This example is essentially the same as that of Example I with the exception that the gaseous constituent which is dissociated within the chamber 12 comprises CFCl3 which is dissociated by the laser beam 25 to produce CF reactant product which reacts with the silicon dioxide at the surface of the water for selectively etching thereof. The byproducts of the etching process are removed by the exhaust pump 17.
This example is an example of selective etching of a metal over silicon or metal over silicon dioxide and comprises introducing gaseous BCl3 at a few Torr pressure into the chamber 12 and irradiating the gaseous atmosphere with 25 at the P(20) [10.6 μm] CO2 laser line to dissociate the BCl3 to BCl2 and Cl. The Cl component (and perhaps BCl2) comprises the reactant product which reacts with the metal on the surface of the wafer workpiece to selectively etch the metal. Metals to be etched in this manner includes aluminum, tungsten, titanium, chromium and alloys thereof.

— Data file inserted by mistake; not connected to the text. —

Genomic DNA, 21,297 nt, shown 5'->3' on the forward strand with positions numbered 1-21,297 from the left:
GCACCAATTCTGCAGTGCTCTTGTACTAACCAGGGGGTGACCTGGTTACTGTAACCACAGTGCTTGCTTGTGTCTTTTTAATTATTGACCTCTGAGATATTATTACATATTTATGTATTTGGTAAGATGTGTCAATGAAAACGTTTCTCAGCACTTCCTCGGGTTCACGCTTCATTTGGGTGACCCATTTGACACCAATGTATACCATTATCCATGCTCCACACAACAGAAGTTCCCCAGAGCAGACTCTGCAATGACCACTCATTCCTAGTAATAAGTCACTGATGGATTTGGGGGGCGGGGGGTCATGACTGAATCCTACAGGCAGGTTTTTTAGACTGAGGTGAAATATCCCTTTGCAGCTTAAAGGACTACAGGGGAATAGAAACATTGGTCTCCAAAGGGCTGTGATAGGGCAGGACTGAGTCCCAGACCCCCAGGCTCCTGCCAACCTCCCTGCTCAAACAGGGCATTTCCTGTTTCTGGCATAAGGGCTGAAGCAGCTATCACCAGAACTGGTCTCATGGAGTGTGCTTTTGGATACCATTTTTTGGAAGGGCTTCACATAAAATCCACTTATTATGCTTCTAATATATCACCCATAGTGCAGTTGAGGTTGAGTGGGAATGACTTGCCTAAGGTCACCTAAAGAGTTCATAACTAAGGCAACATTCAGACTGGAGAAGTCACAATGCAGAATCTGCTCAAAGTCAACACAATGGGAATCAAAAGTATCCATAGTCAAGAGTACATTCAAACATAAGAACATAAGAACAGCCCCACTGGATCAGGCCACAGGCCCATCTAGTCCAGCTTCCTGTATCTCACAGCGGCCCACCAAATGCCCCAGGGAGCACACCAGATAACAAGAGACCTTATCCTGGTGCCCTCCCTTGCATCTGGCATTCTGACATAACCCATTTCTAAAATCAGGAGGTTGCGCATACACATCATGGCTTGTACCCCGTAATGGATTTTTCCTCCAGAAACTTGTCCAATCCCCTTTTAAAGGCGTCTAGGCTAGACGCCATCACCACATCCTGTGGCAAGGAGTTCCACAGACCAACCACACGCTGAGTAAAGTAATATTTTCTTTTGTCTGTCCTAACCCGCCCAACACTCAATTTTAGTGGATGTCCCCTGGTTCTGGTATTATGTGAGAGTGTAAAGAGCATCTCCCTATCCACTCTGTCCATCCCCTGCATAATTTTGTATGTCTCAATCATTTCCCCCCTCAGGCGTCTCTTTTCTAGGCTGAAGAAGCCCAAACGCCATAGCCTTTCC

This method is essentially the same as that of Example II with the exception that the gaseous constituent to be dissociated comprises N2 F4 at a partial pressure of 2-20 Torr in a buffer gas of argon at a partial pressure of 0-85 Torr. The pulse energies are in the range of 0.3 to 1.0 J/cm2. The reactant product is NF2. Even higher yields of NF2 are obtained by dissociating SF5 NF2 at a laser wavelength of 950 cm-1, with laser fluences in the range of 0.1-1.0 J/cm2.